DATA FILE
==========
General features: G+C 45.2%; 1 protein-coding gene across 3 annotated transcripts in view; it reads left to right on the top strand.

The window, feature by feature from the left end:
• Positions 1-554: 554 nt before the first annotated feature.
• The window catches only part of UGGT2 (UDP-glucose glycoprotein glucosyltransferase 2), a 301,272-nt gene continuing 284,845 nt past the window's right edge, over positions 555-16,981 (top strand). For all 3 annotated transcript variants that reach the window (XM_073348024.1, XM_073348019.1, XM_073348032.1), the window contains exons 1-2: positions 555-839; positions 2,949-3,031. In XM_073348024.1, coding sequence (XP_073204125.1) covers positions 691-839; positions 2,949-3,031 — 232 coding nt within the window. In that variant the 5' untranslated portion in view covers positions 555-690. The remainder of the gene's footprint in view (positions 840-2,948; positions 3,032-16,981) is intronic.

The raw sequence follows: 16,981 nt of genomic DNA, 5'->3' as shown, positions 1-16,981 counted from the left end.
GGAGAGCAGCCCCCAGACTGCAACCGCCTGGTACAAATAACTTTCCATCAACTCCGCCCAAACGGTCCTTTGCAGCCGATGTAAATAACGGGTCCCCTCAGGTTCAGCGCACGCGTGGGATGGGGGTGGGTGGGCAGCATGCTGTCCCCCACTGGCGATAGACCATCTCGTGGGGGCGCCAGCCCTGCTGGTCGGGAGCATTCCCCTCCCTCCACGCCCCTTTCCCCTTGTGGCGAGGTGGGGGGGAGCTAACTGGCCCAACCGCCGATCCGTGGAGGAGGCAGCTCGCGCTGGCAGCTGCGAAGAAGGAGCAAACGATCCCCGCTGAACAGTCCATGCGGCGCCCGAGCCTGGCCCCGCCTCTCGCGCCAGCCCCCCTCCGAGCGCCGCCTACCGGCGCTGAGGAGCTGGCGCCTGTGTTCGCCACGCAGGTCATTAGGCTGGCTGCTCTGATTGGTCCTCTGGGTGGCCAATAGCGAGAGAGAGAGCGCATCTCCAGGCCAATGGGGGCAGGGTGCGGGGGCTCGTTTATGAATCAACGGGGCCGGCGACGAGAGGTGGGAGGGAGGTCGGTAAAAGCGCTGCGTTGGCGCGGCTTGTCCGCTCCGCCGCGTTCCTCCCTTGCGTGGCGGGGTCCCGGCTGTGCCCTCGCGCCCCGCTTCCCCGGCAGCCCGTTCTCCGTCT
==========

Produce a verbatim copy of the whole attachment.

General features: G+C 45.2%; 1 protein-coding gene across 3 annotated transcripts in view; it reads left to right on the top strand.

The window, feature by feature from the left end:
• Positions 1-554: 554 nt before the first annotated feature.
• The window catches only part of UGGT2 (UDP-glucose glycoprotein glucosyltransferase 2), a 301,272-nt gene continuing 284,845 nt past the window's right edge, over positions 555-16,981 (top strand). For all 3 annotated transcript variants that reach the window (XM_073348024.1, XM_073348019.1, XM_073348032.1), the window contains exons 1-2: positions 555-839; positions 2,949-3,031. In XM_073348024.1, coding sequence (XP_073204125.1) covers positions 691-839; positions 2,949-3,031 — 232 coding nt within the window. In that variant the 5' untranslated portion in view covers positions 555-690. The remainder of the gene's footprint in view (positions 840-2,948; positions 3,032-16,981) is intronic.

The raw sequence follows: 16,981 nt of genomic DNA, 5'->3' as shown, positions 1-16,981 counted from the left end.
GGAGAGCAGCCCCCAGACTGCAACCGCCTGGTACAAATAACTTTCCATCAACTCCGCCCAAACGGTCCTTTGCAGCCGATGTAAATAACGGGTCCCCTCAGGTTCAGCGCACGCGTGGGATGGGGGTGGGTGGGCAGCATGCTGTCCCCCACTGGCGATAGACCATCTCGTGGGGGCGCCAGCCCTGCTGGTCGGGAGCATTCCCCTCCCTCCACGCCCCTTTCCCCTTGTGGCGAGGTGGGGGGGAGCTAACTGGCCCAACCGCCGATCCGTGGAGGAGGCAGCTCGCGCTGGCAGCTGCGAAGAAGGAGCAAACGATCCCCGCTGAACAGTCCATGCGGCGCCCGAGCCTGGCCCCGCCTCTCGCGCCAGCCCCCCTCCGAGCGCCGCCTACCGGCGCTGAGGAGCTGGCGCCTGTGTTCGCCACGCAGGTCATTAGGCTGGCTGCTCTGATTGGTCCTCTGGGTGGCCAATAGCGAGAGAGAGAGCGCATCTCCAGGCCAATGGGGGCAGGGTGCGGGGGCTCGTTTATGAATCAACGGGGCCGGCGACGAGAGGTGGGAGGGAGGTCGGTAAAAGCGCTGCGTTGGCGCGGCTTGTCCGCTCCGCCGCGTTCCTCCCTTGCGTGGCGGGGTCCCGGCTGTGCCCTCGCGCCCCGCTTCCCCGGCAGCCCGTTCTCCGTCT